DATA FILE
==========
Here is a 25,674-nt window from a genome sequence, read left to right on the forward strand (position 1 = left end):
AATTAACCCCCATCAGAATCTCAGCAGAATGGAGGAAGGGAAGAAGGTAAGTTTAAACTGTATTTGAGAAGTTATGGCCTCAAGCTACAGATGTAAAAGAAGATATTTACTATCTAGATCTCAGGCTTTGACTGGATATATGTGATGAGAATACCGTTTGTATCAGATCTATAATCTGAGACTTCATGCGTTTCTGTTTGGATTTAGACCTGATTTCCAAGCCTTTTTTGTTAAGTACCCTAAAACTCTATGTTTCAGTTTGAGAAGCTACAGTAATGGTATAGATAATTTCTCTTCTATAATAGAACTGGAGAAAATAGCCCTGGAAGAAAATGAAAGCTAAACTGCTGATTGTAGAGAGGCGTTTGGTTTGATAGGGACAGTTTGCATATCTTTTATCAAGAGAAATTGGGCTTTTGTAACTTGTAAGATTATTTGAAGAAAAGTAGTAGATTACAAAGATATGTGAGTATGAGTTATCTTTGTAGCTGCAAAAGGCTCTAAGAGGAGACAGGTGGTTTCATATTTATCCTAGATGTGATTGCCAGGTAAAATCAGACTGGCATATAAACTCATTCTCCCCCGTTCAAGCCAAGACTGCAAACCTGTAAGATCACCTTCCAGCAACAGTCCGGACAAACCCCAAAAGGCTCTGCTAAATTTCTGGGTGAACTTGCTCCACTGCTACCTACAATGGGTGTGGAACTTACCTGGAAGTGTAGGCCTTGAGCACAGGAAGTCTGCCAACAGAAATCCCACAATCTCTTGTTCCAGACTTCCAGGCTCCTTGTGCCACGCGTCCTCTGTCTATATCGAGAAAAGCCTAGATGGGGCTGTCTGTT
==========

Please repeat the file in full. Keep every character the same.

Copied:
Here is a 25,674-nt window from a genome sequence, read left to right on the forward strand (position 1 = left end):
AATTAACCCCCATCAGAATCTCAGCAGAATGGAGGAAGGGAAGAAGGTAAGTTTAAACTGTATTTGAGAAGTTATGGCCTCAAGCTACAGATGTAAAAGAAGATATTTACTATCTAGATCTCAGGCTTTGACTGGATATATGTGATGAGAATACCGTTTGTATCAGATCTATAATCTGAGACTTCATGCGTTTCTGTTTGGATTTAGACCTGATTTCCAAGCCTTTTTTGTTAAGTACCCTAAAACTCTATGTTTCAGTTTGAGAAGCTACAGTAATGGTATAGATAATTTCTCTTCTATAATAGAACTGGAGAAAATAGCCCTGGAAGAAAATGAAAGCTAAACTGCTGATTGTAGAGAGGCGTTTGGTTTGATAGGGACAGTTTGCATATCTTTTATCAAGAGAAATTGGGCTTTTGTAACTTGTAAGATTATTTGAAGAAAAGTAGTAGATTACAAAGATATGTGAGTATGAGTTATCTTTGTAGCTGCAAAAGGCTCTAAGAGGAGACAGGTGGTTTCATATTTATCCTAGATGTGATTGCCAGGTAAAATCAGACTGGCATATAAACTCATTCTCCCCCGTTCAAGCCAAGACTGCAAACCTGTAAGATCACCTTCCAGCAACAGTCCGGACAAACCCCAAAAGGCTCTGCTAAATTTCTGGGTGAACTTGCTCCACTGCTACCTACAATGGGTGTGGAACTTACCTGGAAGTGTAGGCCTTGAGCACAGGAAGTCTGCCAACAGAAATCCCACAATCTCTTGTTCCAGACTTCCAGGCTCCTTGTGCCACGCGTCCTCTGTCTATATCGAGAAAAGCCTAGATGGGGCTGTCTGTT